Orso Finally Got It!

We went hunting in Central Nebraska this past weekend.  The original plan was to hunt pheasant but there were no pheasant, so it was decided that we would hunt quail instead.  Pheasant are not an especially hardy bird at the best of circumstances and with the severe drought have not fared well at all.  Now since it was determined that quail was the only option to hunt I decided to forgo carrying a shotgun and carry a camera instead.  I am not fast enough to shoot quail.  On the occasions we have flushed a covey of quail in past hunting trips, I was always startled at the delicate fluttering of birds and as soon as I realized that I could shoot at them, the birds were way out of gun range.  So I figured I would stand a better chance of getting some shots of the dogs and Mitch with my camera than hitting a quail with my gun.

Saturday was cold and cloudy, with temperatures in the forties with a mild breeze, making day seem pretty raw.  The dogs headed out with Charlie ranging a bit too far in front as always.  We have to call him back often otherwise he’ll flush a bird three counties away.  AJ wandered a lot slower and more methodically this year, his age showing.  Orso as usual headed off lumbering along just happy to be out with everybody bumping into the closest body to wherever he ended up in the field.  Charlie was the first to flush a bird and Mitch actually shot it.  I was shocked.  I didn’t really think that any birds would get shot the entire weekend.  Charlie fetched the bird up with Orso sniffing away at this new creature.  He has shown no interest in pheasants at all.  But this new one smelled pretty good to him. 

Orso started off and actually put head down and used his nose to search for a likely scent.  This was a bird he liked and wanted to find.  Who knew?  Orso wandered farther into the field head down, stopped for a brief moment then lunged forward catching a bird in his mouth before it could fly.  He came trotting up to Mitch with the bird in his mouth, its’ little white head poking out to the side.    He did this not once but three times.  Orso had great success at quail hunting.  He only needed us to carry the birds after he caught them.

Maybe there is hope for him yet.

Stinky Dog

What is the attraction to dogs with dead disgusting thoroughly gross smelling animal carcasses?  And it’s not only animal carcasses, it’s animal poop, urine or the likes that dogs love.  Charlie especially.  The more wretched the better.  I’ve lost track of the number of times Charlie would be off exploring on our walks, then come racing back to me with a proud expression of excitement on him, as if he’d won the lottery.  He would smell so bad I would barely be able to get close enough to put the lease on him and take him home for a bath in the basement garage.  Because no dog will come into my house smelling like that. 

This hunting trip was no different.  Monday, last day of the trip, Mitch and I were working a small stand of tall prairie grass, about the width of a football field and the double the length.  Perfect for four hunters, but also manageable for two.  We’d made the trip from one end to the other without any success and decided to walk back through one more time, just to give it a complete sweep.  I was in the middle of the field and Mitch was close to the south edge, when I heard Mitch hollering at Charlie, “No Charlie, get up.  Quit!”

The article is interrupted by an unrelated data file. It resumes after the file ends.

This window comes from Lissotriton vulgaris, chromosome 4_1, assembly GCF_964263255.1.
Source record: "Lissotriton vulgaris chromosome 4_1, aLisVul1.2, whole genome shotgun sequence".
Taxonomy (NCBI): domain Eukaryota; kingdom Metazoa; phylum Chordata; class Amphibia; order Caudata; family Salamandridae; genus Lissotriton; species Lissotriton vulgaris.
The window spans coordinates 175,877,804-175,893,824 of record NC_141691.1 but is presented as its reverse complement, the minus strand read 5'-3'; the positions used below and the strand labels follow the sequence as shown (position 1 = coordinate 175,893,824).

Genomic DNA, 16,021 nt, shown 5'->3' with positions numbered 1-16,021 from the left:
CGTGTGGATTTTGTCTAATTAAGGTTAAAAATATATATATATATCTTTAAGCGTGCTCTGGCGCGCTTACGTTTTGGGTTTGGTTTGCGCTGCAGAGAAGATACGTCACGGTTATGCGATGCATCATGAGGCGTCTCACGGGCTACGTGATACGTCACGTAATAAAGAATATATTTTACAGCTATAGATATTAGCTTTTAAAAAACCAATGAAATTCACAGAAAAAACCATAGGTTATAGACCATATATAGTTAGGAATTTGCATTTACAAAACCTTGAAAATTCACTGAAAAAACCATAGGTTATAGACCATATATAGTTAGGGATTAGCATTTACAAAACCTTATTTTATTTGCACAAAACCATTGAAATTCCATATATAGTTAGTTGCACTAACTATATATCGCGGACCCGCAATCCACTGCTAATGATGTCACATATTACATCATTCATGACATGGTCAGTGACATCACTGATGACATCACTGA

I asked him what was up and Mitch told me that Charlie had found a deer carcass and did the stop, drop and roll.  He came up thoroughly pleased with himself.  Charlie came running over to me for a whiff.  Lucky me.  Both Mitch and I said simultaneously, “You’re getting a bath today, Buster!”

Feeling sorry for the dead deer and sorrier for me, because I was the giver of bathes, I restarted working the field.  We hadn’t made it twenty feet when Charlie came upon more remains of another dead deer.  Thinking he’d hit the jackpot, Charlie dive bombed head first into the disgusting pile of bones, fur and flesh.  I yelled at him to stop, but he was in stinky dog nirvana.  I finally had to use his shock collar to get him to stop.  Charlie was so proud of himself, he strutted up to Orso with his head high, as if to say I am the king of stink!  Smell me I smell absolutely wonderful. 

What a stinker, literally.

Learning Something New

This year on the annual “Great Pheasant Hunt” the weather was more cooperative.  Saturday was sunny and chilly around 38 degrees to start the day.  Too windy, with sustained winds around 20 miles an hour, but it was dry, no rain or snow.  Not too bad all things considered.  AJ and Charlie were beside themselves with energy and excitement for the upcoming event.  Orso was just along for the ride, as usual.  No interest in hunting, just happy to be with us. 

Even though we’ve been pheasant hunting for decades, Mitch for almost five decades and me for twelve years, every year we either learn something new or a better way to prepare for hunting.  Because we don’t get the opportunity to go hunting as often as we would like nor do we work the dogs as much as they need to stay at the top of their game, the first day has always been very chaotic.  The dogs have so much pent up excitement at finally being able to do the one thing they were bred for, hunt birds.

Fifteen minutes into our first morning, we always tell each other that next year we need to come up a day earlier than everyone else to wear the dogs out a bit and never do.  This year was no different, but now we’ve added a twist, next year we plan on getting set up about an hour before the others and work the dogs away from where we plan on hunting, so as not to chase off any pheasant that may be loitering in the area.  We definitely don’t need any more handicaps.